Our small farm sits in a valley near the intersection of two roadways. We are the low point, therefore we get the water runoff from the higher elevations and the roadways often. The gentleman that owned our farm before us ran field drains in the main pasture area and had placed terracotta pipes near the foundation of our home for the downspouts around our house.
Unfortunately our home was built in the 1950’s and with time the field drains clogged, the terracotta broke down. In addition, a local water spring was ruined when sewer lines and construction occurred in the early 2000’s. We believe the water from that source also started making its way onto our land. Around our home itself the drains became nonexistent with time and water was finding its way into our basement on a regular basis.
These changes caused water to build up all over on our property. Our pastures were flooded on a regular basis, along with barn areas, the yard was consistently puddled and swampy, we had water in the basement – so basically it was a mess on a regular basis. To add to it, the timing of the water issues compounding was also when we both were in graduate school. With recently starting our debt snowball, we were at a crossroads. It was clear that we needed to have some work done to get the water problems fixed. However, we had a lot on our plate both work wise, time wise, and financially.
Our first step was to break things down into stages and put our debt snowball on hold a few times over the years to cash flow various water drainage projects. In a previous post I mentioned we used a modified approach to Dave Ramsey’s plan. We decided to pay for a few of these projects along our journey to avoid further damage to our home and property along with not financing them either. So our debt free journey extended in time a bit.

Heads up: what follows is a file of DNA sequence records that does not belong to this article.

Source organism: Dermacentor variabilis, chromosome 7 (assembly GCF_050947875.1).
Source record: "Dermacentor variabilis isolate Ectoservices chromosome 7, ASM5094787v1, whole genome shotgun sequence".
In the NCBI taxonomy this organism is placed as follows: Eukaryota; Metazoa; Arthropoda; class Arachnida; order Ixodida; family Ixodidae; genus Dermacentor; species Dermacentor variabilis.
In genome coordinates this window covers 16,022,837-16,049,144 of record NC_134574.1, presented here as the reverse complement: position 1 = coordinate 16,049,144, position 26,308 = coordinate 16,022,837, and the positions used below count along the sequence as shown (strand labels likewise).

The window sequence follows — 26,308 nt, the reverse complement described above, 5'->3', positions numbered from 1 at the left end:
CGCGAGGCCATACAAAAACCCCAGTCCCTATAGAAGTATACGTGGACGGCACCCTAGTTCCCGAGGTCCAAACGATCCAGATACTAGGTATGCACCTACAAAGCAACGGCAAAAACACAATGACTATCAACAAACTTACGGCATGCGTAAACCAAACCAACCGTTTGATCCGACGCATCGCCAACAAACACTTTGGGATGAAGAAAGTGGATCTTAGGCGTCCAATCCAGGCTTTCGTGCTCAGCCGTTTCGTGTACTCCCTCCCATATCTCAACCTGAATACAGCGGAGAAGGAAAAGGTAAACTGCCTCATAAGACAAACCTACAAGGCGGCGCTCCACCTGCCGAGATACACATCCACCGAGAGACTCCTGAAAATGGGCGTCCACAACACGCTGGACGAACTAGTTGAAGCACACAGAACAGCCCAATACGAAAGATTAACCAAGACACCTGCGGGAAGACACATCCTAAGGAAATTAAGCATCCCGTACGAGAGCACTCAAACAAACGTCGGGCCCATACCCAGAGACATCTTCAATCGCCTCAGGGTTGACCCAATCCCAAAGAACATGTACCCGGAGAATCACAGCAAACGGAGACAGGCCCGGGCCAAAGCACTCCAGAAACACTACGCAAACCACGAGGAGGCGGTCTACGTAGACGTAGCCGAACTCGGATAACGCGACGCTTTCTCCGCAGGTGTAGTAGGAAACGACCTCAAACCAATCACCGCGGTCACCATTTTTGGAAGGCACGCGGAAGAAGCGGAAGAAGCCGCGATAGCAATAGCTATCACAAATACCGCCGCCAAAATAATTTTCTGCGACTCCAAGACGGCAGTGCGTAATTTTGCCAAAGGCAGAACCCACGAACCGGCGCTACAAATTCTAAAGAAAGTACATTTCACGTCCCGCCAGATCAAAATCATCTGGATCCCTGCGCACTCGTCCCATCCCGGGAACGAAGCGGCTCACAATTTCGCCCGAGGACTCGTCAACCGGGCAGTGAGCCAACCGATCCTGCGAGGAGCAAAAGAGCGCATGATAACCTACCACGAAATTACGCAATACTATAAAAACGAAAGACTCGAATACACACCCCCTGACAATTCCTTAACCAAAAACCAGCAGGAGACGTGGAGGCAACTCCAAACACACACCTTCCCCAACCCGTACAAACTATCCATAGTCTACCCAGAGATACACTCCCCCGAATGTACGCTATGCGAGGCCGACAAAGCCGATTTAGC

We had external french drains put in around our house and new pipework for the downspouts placed. Since they were digging up our sidewalk (and the old concrete was not repairable) we opted to put in a sidewalk that we would want long term. We ended up doing similar with our basement stairs and behind our back door. Although this is contradictory to just paying off debt, we paid for things as we went and decided it was worth the investment in a house we plan to keep for most of our lives. We did not want to replace stairs and sidewalks yet again in a few years because we tried to save money the first time they needed replaced. After the construction of the project was complete, we followed it by continuing our modified debt snow ball for several years.
A very large water drainage project in our pastures and around our barns. We were blessed that when we starting researching best plans to drain water out of pastures that we were led to the local conservation districts contact information. Not only were they quite knowledgeable and helpful, but they also explained that with the location of our property on a local watershed that they may have some grant money that would be applicable to such a project. We were very blessed that
Adding a few more drains after a year or so of seeing where water was still surfacing on our property. We will has a blog post about this project in the future.